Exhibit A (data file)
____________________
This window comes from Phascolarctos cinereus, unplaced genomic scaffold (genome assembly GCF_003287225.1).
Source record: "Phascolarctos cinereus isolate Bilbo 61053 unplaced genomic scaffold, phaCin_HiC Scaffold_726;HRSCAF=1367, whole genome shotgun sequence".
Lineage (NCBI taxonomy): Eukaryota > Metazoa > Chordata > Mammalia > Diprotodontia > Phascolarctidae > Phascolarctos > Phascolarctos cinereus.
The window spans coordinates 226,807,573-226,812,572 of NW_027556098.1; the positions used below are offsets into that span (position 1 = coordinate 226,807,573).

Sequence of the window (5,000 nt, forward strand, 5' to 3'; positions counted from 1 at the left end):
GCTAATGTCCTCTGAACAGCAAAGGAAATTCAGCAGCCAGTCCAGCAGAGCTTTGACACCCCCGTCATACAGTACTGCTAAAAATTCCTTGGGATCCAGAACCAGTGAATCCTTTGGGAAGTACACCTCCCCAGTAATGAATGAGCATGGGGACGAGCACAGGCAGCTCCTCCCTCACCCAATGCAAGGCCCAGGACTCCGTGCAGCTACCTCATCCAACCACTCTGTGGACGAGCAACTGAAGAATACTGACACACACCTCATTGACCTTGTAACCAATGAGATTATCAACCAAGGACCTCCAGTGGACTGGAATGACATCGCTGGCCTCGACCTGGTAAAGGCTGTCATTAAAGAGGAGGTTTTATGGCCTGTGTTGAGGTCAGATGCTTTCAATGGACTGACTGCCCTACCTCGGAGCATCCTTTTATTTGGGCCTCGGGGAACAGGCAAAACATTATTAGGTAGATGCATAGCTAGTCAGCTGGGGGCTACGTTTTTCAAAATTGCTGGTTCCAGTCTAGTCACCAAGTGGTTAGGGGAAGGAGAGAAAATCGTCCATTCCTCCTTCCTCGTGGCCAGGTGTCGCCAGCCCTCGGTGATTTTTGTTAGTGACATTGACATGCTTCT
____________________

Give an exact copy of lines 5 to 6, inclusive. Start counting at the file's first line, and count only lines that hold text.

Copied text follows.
Sequence of the window (5,000 nt, forward strand, 5' to 3'; positions counted from 1 at the left end):
GCTAATGTCCTCTGAACAGCAAAGGAAATTCAGCAGCCAGTCCAGCAGAGCTTTGACACCCCCGTCATACAGTACTGCTAAAAATTCCTTGGGATCCAGAACCAGTGAATCCTTTGGGAAGTACACCTCCCCAGTAATGAATGAGCATGGGGACGAGCACAGGCAGCTCCTCCCTCACCCAATGCAAGGCCCAGGACTCCGTGCAGCTACCTCATCCAACCACTCTGTGGACGAGCAACTGAAGAATACTGACACACACCTCATTGACCTTGTAACCAATGAGATTATCAACCAAGGACCTCCAGTGGACTGGAATGACATCGCTGGCCTCGACCTGGTAAAGGCTGTCATTAAAGAGGAGGTTTTATGGCCTGTGTTGAGGTCAGATGCTTTCAATGGACTGACTGCCCTACCTCGGAGCATCCTTTTATTTGGGCCTCGGGGAACAGGCAAAACATTATTAGGTAGATGCATAGCTAGTCAGCTGGGGGCTACGTTTTTCAAAATTGCTGGTTCCAGTCTAGTCACCAAGTGGTTAGGGGAAGGAGAGAAAATCGTCCATTCCTCCTTCCTCGTGGCCAGGTGTCGCCAGCCCTCGGTGATTTTTGTTAGTGACATTGACATGCTTCT